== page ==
The name is xdelta, and it opens up for some great opportunities. Read more @: http://en.wikipedia.org/wiki/Xdelta
Go dpkg –get-selections > selections.txt on your current system. Copy the output file over to your new machine (ie, scp). Run dpkg –set-selections < selections.txt on your new machine, to tell it which packages you want installed. If possible, migrate files and settings as appropriate. Don't forget to apt-get dselect-upgrade.
I’m no guru – I simply “borrowed” this from a website. Single-purpose keys So now you’re sshing and scping your brains out. Sooner or later you’ll come across one or both of these situations: 1. You want to automate some ssh/scp process to be done after hours, but can’t because no one will be around […]
This is always something in progress – but, more or less this is (was) a basic fw-setup: #!/bin/sh PATH=/usr/sbin:/sbin:/bin:/usr/bin # # delete all existing rules. # iptables -F iptables -t nat -F iptables -t mangle -F iptables -X # # Enable routing. echo 1 > /proc/sys/net/ipv4/ip_forward # and some good stuff to have enabled.. #no […]
This issues is related to a bit too many arp-entries (in ie – a router). If you’re for instance having bittorrent traffic doing all those arp’s, you’ll end up with a lot of entries in your logs. Also, it’s a performance issue later on, since you’ll have problem flushing and creating new connections to ip’s […]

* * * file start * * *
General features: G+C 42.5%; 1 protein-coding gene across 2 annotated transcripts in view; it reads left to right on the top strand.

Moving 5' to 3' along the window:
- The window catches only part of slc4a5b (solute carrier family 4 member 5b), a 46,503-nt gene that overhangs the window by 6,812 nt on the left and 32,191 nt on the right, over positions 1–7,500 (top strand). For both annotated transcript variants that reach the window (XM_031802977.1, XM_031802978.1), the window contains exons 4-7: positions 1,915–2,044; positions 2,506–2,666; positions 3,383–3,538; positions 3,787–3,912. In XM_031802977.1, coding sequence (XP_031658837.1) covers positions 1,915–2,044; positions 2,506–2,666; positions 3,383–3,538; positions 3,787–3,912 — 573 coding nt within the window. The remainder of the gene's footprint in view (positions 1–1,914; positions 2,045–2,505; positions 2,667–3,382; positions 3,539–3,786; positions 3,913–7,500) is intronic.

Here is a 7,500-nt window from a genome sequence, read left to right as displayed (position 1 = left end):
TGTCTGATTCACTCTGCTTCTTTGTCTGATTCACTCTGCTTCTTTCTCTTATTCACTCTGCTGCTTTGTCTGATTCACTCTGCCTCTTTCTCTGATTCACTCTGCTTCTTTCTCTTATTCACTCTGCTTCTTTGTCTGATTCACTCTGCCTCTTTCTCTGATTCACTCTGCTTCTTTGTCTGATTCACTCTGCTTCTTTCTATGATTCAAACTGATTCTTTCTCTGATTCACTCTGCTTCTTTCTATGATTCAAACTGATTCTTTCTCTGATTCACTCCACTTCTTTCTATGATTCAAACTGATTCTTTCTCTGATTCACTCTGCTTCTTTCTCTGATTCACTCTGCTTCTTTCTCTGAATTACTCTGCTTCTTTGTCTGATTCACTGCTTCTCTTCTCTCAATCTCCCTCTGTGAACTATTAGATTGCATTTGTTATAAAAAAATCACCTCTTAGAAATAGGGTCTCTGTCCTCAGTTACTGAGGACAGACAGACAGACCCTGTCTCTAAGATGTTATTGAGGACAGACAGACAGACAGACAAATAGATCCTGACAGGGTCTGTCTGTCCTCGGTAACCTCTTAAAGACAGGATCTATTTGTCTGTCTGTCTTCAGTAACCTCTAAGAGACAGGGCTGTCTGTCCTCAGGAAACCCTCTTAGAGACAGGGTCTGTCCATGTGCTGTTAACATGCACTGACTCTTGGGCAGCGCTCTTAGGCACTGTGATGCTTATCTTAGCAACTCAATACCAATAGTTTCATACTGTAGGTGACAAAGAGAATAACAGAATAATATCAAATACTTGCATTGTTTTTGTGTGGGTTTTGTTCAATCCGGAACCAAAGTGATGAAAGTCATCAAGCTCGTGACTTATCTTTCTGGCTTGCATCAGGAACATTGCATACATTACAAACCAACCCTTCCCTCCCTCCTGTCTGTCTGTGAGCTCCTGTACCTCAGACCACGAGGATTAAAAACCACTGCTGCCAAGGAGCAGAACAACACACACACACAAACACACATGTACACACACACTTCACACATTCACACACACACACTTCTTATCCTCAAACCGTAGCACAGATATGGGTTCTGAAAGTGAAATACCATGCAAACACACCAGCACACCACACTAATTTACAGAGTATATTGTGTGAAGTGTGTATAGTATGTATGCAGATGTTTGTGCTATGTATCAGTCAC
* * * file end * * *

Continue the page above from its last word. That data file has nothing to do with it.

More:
So, I keep forgetting how to rebuild my arrays with mdadm (since, it doesn’t break that often). But, here´s some information: mdadm -D /dev/md2 cat /proc/mdstat #mdadm –stop /dev/md2 mdadm –assemble -v /dev/md2 /dev/sdd1 –run fsck /dev/md2 mount /point #example mdadm /dev/md0 –add /dev/sda1 –fail /dev/sdb1 –remove /dev/sdb1
Couple of days ago I had a discussion with a co-worker and informed him of the following; http://en.wikipedia.org/wiki/*nix It’s good to know stuff, and these small things, can help you understand underlying stuff :).
Well. Got the idea to sneak-build my own live-cd. Stumbled upon the following sites: http://www.linux-live.org/ http://www.slax.org http://www.linuxjournal.com/article/7246
“Easy” way of installing. Based on 3.0.x of openvas, contains the needed dependencies. #!/bin/bash #make me as a [name.sh] and do me a chmod +x [name.sh] #Ran on ubu 9.10 #Run as root (ie – sudo -i ) cd $HOME wget http://wald.intevation.org/frs/download.php/729/openvas-libraries-3.0.5.tar.gz wget http://wald.intevation.org/frs/download.php/724/openvas-scanner-3.0.2.tar.gz ##wget http://wald.intevation.org/frs/download.php/685/openvas-client-3.0.0.tar.gz gunzip -d $HOME/openvas*.gz tar -xvvf $HOME/openvas-libraries-3.0.5.tar tar -xvvf $HOME/openvas-scanner-3.0.2.tar […]